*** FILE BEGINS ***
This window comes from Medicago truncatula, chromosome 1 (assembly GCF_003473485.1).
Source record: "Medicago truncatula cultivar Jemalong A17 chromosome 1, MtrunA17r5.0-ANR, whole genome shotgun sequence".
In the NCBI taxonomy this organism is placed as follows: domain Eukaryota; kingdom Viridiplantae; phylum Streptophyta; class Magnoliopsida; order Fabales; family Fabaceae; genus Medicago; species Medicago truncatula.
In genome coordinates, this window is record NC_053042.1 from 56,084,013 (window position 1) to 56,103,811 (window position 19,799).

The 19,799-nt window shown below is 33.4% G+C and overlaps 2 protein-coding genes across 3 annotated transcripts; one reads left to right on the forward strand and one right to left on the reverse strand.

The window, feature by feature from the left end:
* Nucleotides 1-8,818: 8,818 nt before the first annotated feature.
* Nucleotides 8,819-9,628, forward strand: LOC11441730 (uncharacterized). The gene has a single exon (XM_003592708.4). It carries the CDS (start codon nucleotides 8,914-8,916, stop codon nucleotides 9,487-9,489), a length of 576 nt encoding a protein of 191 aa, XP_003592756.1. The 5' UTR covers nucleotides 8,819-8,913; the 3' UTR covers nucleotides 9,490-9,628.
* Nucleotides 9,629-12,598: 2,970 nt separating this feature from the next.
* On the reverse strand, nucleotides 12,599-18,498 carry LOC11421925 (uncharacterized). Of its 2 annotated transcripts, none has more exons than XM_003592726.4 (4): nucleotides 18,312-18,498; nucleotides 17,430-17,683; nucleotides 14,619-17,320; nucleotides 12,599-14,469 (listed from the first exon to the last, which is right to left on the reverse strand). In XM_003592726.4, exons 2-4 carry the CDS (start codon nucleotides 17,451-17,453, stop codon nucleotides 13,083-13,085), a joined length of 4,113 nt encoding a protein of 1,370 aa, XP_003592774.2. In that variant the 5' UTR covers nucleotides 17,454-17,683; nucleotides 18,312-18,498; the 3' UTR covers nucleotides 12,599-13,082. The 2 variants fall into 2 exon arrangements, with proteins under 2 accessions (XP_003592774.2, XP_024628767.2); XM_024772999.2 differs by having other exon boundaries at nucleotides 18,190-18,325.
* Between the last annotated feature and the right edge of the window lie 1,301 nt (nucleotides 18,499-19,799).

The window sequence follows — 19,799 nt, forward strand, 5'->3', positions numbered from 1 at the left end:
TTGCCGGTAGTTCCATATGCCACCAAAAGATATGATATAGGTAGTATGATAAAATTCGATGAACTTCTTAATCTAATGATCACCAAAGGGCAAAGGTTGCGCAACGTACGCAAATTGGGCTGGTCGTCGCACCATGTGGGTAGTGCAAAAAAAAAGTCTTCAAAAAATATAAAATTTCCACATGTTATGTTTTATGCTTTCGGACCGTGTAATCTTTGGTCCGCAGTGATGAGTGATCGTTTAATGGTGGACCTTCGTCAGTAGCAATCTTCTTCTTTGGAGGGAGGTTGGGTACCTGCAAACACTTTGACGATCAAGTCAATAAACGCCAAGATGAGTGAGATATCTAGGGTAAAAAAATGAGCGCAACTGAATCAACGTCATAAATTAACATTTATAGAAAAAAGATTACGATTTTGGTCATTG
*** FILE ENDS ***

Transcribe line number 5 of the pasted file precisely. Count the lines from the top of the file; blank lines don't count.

The 19,799-nt window shown below is 33.4% G+C and overlaps 2 protein-coding genes across 3 annotated transcripts; one reads left to right on the forward strand and one right to left on the reverse strand.